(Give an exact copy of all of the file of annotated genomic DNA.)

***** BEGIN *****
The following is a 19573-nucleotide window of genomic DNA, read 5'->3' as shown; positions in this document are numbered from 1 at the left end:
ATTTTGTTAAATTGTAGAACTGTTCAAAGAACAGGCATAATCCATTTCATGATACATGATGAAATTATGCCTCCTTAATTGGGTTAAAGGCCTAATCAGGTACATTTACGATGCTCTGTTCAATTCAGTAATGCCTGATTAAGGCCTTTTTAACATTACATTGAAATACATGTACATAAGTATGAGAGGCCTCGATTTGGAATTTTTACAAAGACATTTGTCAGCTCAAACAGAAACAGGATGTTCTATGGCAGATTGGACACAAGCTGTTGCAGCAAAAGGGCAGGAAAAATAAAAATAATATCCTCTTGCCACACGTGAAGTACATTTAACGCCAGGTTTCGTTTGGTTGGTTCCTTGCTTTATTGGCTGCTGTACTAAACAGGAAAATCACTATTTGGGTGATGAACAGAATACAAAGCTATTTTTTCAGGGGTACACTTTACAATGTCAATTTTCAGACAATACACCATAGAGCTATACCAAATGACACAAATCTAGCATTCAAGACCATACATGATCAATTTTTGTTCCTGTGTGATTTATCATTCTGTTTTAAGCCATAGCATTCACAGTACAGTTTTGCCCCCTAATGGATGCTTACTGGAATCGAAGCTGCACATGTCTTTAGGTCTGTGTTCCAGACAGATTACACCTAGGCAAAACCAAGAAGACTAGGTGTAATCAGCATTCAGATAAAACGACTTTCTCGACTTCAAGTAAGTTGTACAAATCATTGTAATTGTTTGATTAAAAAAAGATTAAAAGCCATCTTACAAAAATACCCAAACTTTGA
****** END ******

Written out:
The following is a 19573-nucleotide window of genomic DNA, read 5'->3' as shown; positions in this document are numbered from 1 at the left end:
ATTTTGTTAAATTGTAGAACTGTTCAAAGAACAGGCATAATCCATTTCATGATACATGATGAAATTATGCCTCCTTAATTGGGTTAAAGGCCTAATCAGGTACATTTACGATGCTCTGTTCAATTCAGTAATGCCTGATTAAGGCCTTTTTAACATTACATTGAAATACATGTACATAAGTATGAGAGGCCTCGATTTGGAATTTTTACAAAGACATTTGTCAGCTCAAACAGAAACAGGATGTTCTATGGCAGATTGGACACAAGCTGTTGCAGCAAAAGGGCAGGAAAAATAAAAATAATATCCTCTTGCCACACGTGAAGTACATTTAACGCCAGGTTTCGTTTGGTTGGTTCCTTGCTTTATTGGCTGCTGTACTAAACAGGAAAATCACTATTTGGGTGATGAACAGAATACAAAGCTATTTTTTCAGGGGTACACTTTACAATGTCAATTTTCAGACAATACACCATAGAGCTATACCAAATGACACAAATCTAGCATTCAAGACCATACATGATCAATTTTTGTTCCTGTGTGATTTATCATTCTGTTTTAAGCCATAGCATTCACAGTACAGTTTTGCCCCCTAATGGATGCTTACTGGAATCGAAGCTGCACATGTCTTTAGGTCTGTGTTCCAGACAGATTACACCTAGGCAAAACCAAGAAGACTAGGTGTAATCAGCATTCAGATAAAACGACTTTCTCGACTTCAAGTAAGTTGTACAAATCATTGTAATTGTTTGATTAAAAAAAGATTAAAAGCCATCTTACAAAAATACCCAAACTTTGA